Image Credit: Julio Pantoja - World Bank
Centro Ecuatoriano de Derecho Ambiental (CEDA)’s efforts to promote multi-stakeholder decision-making in environmental matters led Ecuador to ratify a regional declaration on public participation.
SETTING THE SCENE —The 1992 United Nations Conference on Environment and Development, held in Rio de Janeiro, resulted in the Rio Declaration on Environment and Development. This short document consisted of 27 principles designed to guide sustainable development. One of these, Principle 10 on public participation, is based on the concept that environmental issues are best handled when concerned citizens have access to environmental information held by public officials and are able to participate in decision-making processes. This Principle has the potential to enhance transparency and expand the right of access to information to those who are traditionally marginalized in decision-making, as well as to lead to more participatory processes for public policy-making.
The United Nations hosted the 2012 Conference on Sustainable Development (also known as Rio +20) as a follow up to the 1992 conference and expectations were very high. The resulting document “The Future We Want” introduced Sustainable Development Goals as a means of replacing the Millennium Development Goals post-2015 but established only minimal commitments. In parallel, through the efforts of civil society groups and the Government of Chile, a proposal for a stronger commitment and political will on Principle 10 evolved. This created an opportunity for enhanced implementation of Principle 10, and it was at this stage that CEDA became involved.
WHAT CEDA DID —Centro Ecuatoriano de Derecho Ambiental (CEDA) is a non-profit organization in Ecuador specializing in environmental law and policies. In advance of Rio +20, CEDA generated information, ran campaigns, and promoted debates, meetings, and forums as a means of facilitating dialogue with members of civil society.
Working with partner organizations, CEDA collected input from diverse stakeholders in government, civil society, academia, and the private sector on two key issues pertinent to Rio +20: (1) the green economy and (2) the governance framework for sustainable development, specifically the importance of ratifying and promoting Principle 10. The institution shared its findings with the Government of Ecuador through the Ministry for Cultural and Natural Heritage, and with Rebeca Grynspan, Deputy Secretary General of the United Nations. CEDA also developed two related policy papers and book chapters, which provide the perspective of leading experts in environmental sustainability, organized a training workshop for representatives of civil society organizations and the private sector, and held two discussion forums. In addition, at the regional level, CEDA implemented several campaigns aimed at encouraging the Ecuadorian government to commit to strengthening transparency, access to information, participation in decision-making, and accountability in environmental matters.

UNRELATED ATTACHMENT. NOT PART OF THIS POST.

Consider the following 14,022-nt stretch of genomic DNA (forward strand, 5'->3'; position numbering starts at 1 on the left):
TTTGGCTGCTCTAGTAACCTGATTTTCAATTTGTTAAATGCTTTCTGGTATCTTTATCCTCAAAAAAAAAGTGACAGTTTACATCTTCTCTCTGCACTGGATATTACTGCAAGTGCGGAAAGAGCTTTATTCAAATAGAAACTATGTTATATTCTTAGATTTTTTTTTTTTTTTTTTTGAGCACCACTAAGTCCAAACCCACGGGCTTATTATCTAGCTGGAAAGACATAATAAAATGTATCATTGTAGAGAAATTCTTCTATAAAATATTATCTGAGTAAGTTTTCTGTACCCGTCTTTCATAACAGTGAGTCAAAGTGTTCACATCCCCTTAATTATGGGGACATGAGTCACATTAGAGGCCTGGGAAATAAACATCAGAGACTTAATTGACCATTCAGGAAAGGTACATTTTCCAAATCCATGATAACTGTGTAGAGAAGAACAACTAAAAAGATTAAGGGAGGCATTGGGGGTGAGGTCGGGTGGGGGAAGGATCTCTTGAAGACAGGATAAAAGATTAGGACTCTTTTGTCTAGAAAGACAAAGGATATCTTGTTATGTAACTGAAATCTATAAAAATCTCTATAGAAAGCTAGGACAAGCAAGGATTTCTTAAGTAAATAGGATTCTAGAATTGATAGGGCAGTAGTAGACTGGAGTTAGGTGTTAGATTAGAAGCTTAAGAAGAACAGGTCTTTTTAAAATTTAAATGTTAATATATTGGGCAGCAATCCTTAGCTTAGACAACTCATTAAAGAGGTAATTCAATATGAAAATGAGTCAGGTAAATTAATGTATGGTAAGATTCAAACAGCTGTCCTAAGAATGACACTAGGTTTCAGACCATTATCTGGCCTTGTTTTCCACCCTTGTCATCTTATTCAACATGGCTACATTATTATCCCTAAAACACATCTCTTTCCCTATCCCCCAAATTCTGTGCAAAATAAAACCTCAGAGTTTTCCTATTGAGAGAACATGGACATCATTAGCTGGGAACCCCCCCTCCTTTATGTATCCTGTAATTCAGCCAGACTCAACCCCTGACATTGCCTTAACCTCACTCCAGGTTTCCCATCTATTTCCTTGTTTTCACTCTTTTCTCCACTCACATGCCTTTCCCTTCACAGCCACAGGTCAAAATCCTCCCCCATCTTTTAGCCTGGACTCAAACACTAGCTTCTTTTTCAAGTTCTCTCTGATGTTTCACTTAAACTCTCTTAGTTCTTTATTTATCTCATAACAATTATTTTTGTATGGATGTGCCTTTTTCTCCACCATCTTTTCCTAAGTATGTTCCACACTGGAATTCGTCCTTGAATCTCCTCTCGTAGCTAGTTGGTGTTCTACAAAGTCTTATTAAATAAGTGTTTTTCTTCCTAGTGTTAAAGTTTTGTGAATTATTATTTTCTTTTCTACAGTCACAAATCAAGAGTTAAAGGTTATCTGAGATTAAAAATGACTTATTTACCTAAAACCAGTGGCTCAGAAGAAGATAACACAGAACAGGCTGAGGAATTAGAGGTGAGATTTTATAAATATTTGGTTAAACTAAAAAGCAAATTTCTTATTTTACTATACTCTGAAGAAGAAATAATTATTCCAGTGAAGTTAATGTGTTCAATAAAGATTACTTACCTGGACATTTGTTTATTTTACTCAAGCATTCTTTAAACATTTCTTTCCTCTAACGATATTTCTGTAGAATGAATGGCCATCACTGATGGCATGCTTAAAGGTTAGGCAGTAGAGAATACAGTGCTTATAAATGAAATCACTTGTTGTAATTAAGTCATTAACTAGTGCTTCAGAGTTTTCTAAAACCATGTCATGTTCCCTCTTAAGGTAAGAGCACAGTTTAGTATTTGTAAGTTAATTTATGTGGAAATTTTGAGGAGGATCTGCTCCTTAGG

CEDA is a member of the The Access Initiative, a global network promoting access to information, participation, and justice in environmental decision-making. As part of its affiliation with this network, CEDA hosted an East-West Exchange and Learning Meeting in Quito in 2013, using Think Tank Initiative Matching Funds. The exchange between organizations in Latin America and the Caribbean and European representatives aimed to promote civil society as part of the discussion process on the Declaration on the implementation of Principle 10 of the Rio Declaration on Environment and Development. Through this event, CEDA successfully created an environment that fostered an exchange of ideas and allowed organizations promoting Principle 10 to learn from a similar European experience.
THE OUTCOME —CEDA’s efforts ahead of Rio +20 Conference generated several important results. The institution collected input from civil society and the private sector through a multi-stakeholder process aimed at informing the Government of Ecuador’s position. The inputs and suggestions helped to strengthen the country’s position leading up to Rio +20 and to substantiate proposals promoting the enhanced participation of civil society in forums. Importantly, they also led to the signing of the Declaration on the implementation of Principle 10 of the Rio Declaration on Environment and Development by Ecuador in 2012, along with Brazil, Chile, Costa Rica, the Dominican Republic, Jamaica, Mexico, Panama, Paraguay, Peru, and Uruguay.
The signing of this Declaration launched a process to create a regional instrument on Principle 10 to promote transparency, inclusiveness, and accountability in environmental decision-making. The Government of Chile and the UN Economic Commission for Latin America and the Caribbean (ECLAC), in its role as Technical Secretariat of the process, organized a 2012 meeting at which point governmental representatives reaffirmed their commitment to develop an instrument and to create a plan for moving forward. Signatory governments have since adopted a 2014 Action Plan that promotes the incorporation of new signatories, creates working groups to advance the achievement of a regional instrument, and sets actions for public participation in the process.
CEDA remains involved in these processes, both at national and regional levels, through its strong involvement with The Access Initiative. The institution has actively participated in working groups on capacity building, cooperation, and the regional instrument, and attended meetings with governmental representatives in 2012 and 2013. Overall, CEDA’s commitment to supporting Principle 10 has been instrumental in facilitating transparency and accountability in environmental decision-making in Ecuador.
For more information on CEDA, visit http://www.ceda.org.ec